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This anonymous writer seeks assistance from the Southern Christian Leadership Conference in the removal of Judge George Jackson from the Ocmulgee Superior Court. The author claims Jackson was involved in the wrongful freeing a man convicted of murder.
J.E.L. Graham, President of the Hamilton Branch of the United Nations Association in Canada, invites Dr. King to speak on the theme of Human Rights during one of the organizations quarterly meetings.
The Executive Director of the Episcopal Society for Cultural and Racial Unity writes the Lovett School Board of Trustees regarding the decision not to accept Negroes. Reverend John Morris informs Reverend Alfred Hardman that the church does not agree with the decision and will protest it. Dr. King's son, Martin Luther King III was one of the students not admitted into the school.
Dr. King discusses the Negro's dilemma in an address to the members of the Hungry Club in Atlanta, Georgia. He argues that some of the challenges facing the Negro are: taking advantage of all the new federal programs, encouraging youth to go into higher education, and developing massive action programs to rid unjust systems. Dr. King also states three myths the Negro should explore: the myth of time, the myth of "exaggerated progress," and the myth of "total reliance on the boothstrap philosophy."
Dr. King expresses his gratification for the courtesies of Reverend and Mrs. Sargent during his recent visit to Paris. He also updates the couple regarding the planned SCLC fundraiser expected to take place in France.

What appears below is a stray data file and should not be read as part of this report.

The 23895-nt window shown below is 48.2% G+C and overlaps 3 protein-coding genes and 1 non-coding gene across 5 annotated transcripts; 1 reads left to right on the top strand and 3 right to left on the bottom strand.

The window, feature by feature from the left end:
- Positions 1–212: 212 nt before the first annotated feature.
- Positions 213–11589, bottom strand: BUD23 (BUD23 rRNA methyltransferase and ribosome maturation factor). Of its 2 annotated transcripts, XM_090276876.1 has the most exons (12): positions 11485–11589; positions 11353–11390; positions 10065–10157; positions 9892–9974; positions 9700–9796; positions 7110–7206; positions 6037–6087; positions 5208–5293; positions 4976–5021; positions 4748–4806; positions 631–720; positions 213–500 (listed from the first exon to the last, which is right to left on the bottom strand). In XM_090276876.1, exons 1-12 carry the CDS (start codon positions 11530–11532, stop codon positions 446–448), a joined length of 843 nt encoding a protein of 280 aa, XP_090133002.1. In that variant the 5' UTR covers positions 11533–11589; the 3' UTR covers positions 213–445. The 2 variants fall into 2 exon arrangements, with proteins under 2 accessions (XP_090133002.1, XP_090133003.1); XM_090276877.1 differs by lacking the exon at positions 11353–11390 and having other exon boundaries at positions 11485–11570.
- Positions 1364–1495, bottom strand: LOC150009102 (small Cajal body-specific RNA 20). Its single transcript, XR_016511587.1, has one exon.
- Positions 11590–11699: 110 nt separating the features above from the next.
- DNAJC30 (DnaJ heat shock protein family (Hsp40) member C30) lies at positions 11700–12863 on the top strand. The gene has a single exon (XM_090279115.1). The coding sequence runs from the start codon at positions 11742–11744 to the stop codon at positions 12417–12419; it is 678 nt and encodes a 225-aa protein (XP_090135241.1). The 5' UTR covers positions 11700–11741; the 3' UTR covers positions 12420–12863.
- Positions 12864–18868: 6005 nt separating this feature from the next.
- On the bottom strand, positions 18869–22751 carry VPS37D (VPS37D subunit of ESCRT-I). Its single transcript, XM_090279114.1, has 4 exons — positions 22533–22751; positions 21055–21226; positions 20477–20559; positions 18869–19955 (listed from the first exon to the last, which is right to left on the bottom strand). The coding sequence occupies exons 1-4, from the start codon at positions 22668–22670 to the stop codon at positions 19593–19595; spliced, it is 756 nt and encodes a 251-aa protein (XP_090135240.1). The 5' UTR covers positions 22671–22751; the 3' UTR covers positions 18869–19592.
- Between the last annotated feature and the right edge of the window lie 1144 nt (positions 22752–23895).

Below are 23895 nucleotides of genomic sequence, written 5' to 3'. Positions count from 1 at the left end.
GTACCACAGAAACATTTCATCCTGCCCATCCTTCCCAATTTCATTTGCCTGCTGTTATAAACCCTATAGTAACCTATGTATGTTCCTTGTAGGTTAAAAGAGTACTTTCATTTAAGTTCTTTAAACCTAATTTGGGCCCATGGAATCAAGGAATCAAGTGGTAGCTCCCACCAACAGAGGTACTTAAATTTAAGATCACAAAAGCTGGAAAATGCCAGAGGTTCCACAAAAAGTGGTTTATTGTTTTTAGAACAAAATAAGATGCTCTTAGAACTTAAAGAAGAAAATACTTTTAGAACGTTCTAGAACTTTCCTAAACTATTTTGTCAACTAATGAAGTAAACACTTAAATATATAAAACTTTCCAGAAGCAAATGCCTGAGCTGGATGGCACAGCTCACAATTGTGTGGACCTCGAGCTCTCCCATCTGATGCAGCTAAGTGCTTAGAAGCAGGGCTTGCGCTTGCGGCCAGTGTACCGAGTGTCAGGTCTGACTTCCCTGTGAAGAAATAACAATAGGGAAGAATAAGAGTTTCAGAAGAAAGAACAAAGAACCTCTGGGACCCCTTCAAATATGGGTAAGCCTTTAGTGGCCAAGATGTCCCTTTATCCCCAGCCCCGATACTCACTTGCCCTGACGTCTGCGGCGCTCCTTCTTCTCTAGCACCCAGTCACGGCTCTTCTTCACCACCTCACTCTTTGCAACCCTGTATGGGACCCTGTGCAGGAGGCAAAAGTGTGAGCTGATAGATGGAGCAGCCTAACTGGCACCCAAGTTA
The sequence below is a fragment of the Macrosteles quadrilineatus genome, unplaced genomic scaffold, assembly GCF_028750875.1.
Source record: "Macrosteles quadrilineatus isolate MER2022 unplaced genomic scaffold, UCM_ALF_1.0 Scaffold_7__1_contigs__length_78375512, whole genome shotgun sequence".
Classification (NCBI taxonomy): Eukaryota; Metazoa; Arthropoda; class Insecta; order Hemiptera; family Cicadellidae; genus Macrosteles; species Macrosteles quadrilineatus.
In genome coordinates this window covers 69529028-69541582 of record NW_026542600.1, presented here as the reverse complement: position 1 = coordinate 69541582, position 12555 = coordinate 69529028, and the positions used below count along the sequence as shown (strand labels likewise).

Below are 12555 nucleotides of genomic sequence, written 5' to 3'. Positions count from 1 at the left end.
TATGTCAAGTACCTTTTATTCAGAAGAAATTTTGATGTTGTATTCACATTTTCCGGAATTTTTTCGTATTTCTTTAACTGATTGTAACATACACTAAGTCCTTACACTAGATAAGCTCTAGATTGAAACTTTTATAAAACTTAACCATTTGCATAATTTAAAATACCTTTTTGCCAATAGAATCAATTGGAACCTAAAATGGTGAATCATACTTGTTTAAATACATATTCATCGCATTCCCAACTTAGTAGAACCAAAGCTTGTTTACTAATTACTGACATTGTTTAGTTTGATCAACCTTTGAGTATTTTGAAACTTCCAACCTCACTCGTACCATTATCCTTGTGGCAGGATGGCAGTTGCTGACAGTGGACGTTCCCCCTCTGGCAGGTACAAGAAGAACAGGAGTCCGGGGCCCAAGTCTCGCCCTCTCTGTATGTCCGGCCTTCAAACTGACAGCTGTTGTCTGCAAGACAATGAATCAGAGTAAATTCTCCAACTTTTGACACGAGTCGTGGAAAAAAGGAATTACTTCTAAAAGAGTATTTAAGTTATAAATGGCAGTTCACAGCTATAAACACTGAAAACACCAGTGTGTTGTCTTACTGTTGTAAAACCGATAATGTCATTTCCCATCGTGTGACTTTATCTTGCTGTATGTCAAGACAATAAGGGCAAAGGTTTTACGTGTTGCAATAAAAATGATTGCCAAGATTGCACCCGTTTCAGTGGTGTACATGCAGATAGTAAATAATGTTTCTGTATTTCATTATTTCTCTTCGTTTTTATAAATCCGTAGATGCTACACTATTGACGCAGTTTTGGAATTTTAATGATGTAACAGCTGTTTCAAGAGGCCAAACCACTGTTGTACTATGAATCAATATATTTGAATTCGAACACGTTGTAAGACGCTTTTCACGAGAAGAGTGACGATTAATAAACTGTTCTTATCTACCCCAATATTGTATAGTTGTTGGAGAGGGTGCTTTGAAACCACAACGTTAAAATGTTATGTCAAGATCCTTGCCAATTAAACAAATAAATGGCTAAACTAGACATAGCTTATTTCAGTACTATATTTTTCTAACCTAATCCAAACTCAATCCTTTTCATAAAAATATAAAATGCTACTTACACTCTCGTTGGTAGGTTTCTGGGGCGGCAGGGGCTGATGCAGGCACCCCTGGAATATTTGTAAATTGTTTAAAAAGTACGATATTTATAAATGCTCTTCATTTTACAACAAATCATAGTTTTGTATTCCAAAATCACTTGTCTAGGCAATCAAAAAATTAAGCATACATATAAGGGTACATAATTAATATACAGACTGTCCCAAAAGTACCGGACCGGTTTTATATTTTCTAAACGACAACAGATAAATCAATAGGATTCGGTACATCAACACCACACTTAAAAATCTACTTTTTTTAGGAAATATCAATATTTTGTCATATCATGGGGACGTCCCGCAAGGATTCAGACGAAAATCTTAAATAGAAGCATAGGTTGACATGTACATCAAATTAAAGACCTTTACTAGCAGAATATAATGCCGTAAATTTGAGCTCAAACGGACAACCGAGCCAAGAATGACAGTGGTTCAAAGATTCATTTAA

The Editor of the Ceylon Churchman, Reverend Celestine Fernando, request a copy of Dr. King's letter from jail to publish in the magazine. Reverend Fernando is certain that this publication is a great message and will allow the church to re-evaluate its work.
In Dr. King's article, The Danger of a Little Progress, he discusses the work of the SCLC and SNCC in correlation to statistics regarding integrated housing and schools, as well as discrimination in employment. Dr. King concludes that there has been little progress among blacks in Atlanta statistically.
After being informed of Dr. King's visit to Brazil in the summer of 1965, T. Watson Street invites him to a meeting of Presbyterian churches sponsored by the Division of Overseas Ministries of the National Council of Churches of Christ in America or the Evangelical Federation of Brazil.
An anonymous individual conveys to Dr. King his frustrations with President Johnson and the Vietnam War.
David Puckett writes Dr. King on behalf of the poor whites in the Uptown area of Chicago. Puckett asks Dr. King to support the upcoming rally and march, where they will demand the release of Sam Joseph O'Donnell and protest against the police.
Dr. King writes Adam Clayton Powell to seek advice on how to handle Powell's return from self-imposed exile in Bimini. Powell sought to publicize the event with a public announcement by Dr. King. However, Dr. King and Powell's lawyers suggest that they arrange a quiet, staged arrest with local officials to prevent public pressure from forcing a more lengthy arrest over the criminal contempt charges Powell faced for vacating his seat in Congress. Dr. King suggests more publicity could follow once Powell's lawyers free him on bond and begin the appeals process.
In this letter James Baine asks Dr. King about segregation and integrated for reference to be used in a college class.
Michael J. Gerstley desires to continue to legacy of his grandfather's, Dr. Samuel Loebenstein, autograph collection from over 1500 prominent leaders. Dr. Loebenstein's collection is unique because he would request the leaders to sign over a stamp that correlated with their vocation. Mr. Gerstley provides Dr. King with a stamp of George Washington Carver to carry on his grandfather's collection.
Ms. McDonald grants Reverend Fernando permission to publish Dr. King's, "Letter from Birmingham Jail."